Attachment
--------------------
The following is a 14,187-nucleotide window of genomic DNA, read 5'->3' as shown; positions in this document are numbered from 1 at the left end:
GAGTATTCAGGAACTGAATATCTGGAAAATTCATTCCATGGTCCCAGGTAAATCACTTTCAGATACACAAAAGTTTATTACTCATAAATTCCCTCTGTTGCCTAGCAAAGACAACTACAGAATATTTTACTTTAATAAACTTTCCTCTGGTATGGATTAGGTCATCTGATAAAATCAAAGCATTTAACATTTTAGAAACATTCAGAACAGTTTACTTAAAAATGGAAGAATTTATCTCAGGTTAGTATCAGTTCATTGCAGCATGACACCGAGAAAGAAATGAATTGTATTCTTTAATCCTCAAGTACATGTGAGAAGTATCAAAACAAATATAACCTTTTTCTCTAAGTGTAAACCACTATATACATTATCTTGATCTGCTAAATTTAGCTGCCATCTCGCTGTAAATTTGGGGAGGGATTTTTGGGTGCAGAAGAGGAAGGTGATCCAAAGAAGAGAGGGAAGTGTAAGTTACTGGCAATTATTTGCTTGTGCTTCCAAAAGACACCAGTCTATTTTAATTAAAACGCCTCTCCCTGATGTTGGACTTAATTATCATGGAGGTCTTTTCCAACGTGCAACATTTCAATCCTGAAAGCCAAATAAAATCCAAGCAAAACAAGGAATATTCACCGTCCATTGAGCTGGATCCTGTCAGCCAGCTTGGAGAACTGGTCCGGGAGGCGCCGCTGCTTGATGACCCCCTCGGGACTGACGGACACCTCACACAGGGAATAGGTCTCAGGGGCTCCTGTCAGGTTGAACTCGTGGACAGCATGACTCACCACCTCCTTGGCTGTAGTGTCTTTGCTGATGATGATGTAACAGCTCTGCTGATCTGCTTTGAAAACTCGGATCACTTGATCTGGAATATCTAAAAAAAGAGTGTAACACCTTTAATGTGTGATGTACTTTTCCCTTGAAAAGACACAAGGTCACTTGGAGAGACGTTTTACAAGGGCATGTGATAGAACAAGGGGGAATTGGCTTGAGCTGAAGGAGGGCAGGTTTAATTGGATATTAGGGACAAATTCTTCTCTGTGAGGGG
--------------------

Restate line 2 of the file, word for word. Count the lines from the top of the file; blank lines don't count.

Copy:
GAGTATTCAGGAACTGAATATCTGGAAAATTCATTCCATGGTCCCAGGTAAATCACTTTCAGATACACAAAAGTTTATTACTCATAAATTCCCTCTGTTGCCTAGCAAAGACAACTACAGAATATTTTACTTTAATAAACTTTCCTCTGGTATGGATTAGGTCATCTGATAAAATCAAAGCATTTAACATTTTAGAAACATTCAGAACAGTTTACTTAAAAATGGAAGAATTTATCTCAGGTTAGTATCAGTTCATTGCAGCATGACACCGAGAAAGAAATGAATTGTATTCTTTAATCCTCAAGTACATGTGAGAAGTATCAAAACAAATATAACCTTTTTCTCTAAGTGTAAACCACTATATACATTATCTTGATCTGCTAAATTTAGCTGCCATCTCGCTGTAAATTTGGGGAGGGATTTTTGGGTGCAGAAGAGGAAGGTGATCCAAAGAAGAGAGGGAAGTGTAAGTTACTGGCAATTATTTGCTTGTGCTTCCAAAAGACACCAGTCTATTTTAATTAAAACGCCTCTCCCTGATGTTGGACTTAATTATCATGGAGGTCTTTTCCAACGTGCAACATTTCAATCCTGAAAGCCAAATAAAATCCAAGCAAAACAAGGAATATTCACCGTCCATTGAGCTGGATCCTGTCAGCCAGCTTGGAGAACTGGTCCGGGAGGCGCCGCTGCTTGATGACCCCCTCGGGACTGACGGACACCTCACACAGGGAATAGGTCTCAGGGGCTCCTGTCAGGTTGAACTCGTGGACAGCATGACTCACCACCTCCTTGGCTGTAGTGTCTTTGCTGATGATGATGTAACAGCTCTGCTGATCTGCTTTGAAAACTCGGATCACTTGATCTGGAATATCTAAAAAAAGAGTGTAACACCTTTAATGTGTGATGTACTTTTCCCTTGAAAAGACACAAGGTCACTTGGAGAGACGTTTTACAAGGGCATGTGATAGAACAAGGGGGAATTGGCTTGAGCTGAAGGAGGGCAGGTTTAATTGGATATTAGGGACAAATTCTTCTCTGTGAGGGG